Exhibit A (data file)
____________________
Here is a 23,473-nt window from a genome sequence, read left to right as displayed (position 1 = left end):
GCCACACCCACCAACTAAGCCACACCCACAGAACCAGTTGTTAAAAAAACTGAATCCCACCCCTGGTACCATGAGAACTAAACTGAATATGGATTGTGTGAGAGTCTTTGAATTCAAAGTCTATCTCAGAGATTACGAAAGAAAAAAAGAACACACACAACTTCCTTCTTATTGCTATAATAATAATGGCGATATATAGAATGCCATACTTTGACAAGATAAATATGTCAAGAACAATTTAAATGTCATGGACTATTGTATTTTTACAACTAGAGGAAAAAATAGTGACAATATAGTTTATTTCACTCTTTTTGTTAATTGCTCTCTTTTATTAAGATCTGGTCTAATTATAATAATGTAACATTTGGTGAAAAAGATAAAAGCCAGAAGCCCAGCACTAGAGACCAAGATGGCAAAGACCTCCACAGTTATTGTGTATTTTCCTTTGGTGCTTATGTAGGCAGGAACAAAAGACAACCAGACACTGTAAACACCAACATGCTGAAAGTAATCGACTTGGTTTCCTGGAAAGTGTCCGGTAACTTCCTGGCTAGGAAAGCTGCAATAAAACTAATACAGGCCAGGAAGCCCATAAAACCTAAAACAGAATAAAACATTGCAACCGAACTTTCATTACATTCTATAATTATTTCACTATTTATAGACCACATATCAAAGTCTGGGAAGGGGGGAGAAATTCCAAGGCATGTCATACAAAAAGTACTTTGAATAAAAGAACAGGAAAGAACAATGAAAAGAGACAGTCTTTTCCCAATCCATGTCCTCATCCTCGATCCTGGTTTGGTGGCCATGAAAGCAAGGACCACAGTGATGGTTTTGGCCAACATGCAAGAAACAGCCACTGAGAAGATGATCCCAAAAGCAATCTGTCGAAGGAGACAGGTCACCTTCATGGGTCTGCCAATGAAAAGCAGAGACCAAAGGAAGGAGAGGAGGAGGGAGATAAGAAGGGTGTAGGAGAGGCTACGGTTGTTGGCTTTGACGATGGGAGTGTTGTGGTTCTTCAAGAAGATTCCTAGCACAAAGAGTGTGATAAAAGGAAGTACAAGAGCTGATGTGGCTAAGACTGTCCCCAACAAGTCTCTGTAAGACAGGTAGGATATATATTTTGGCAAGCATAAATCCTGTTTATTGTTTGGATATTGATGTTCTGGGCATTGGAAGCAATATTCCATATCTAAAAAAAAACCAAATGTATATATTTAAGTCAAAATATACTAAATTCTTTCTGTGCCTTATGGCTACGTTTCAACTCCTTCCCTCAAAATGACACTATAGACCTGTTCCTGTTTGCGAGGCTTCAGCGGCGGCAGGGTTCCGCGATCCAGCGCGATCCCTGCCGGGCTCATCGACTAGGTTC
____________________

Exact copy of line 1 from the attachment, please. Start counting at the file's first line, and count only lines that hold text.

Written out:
Here is a 23,473-nt window from a genome sequence, read left to right as displayed (position 1 = left end):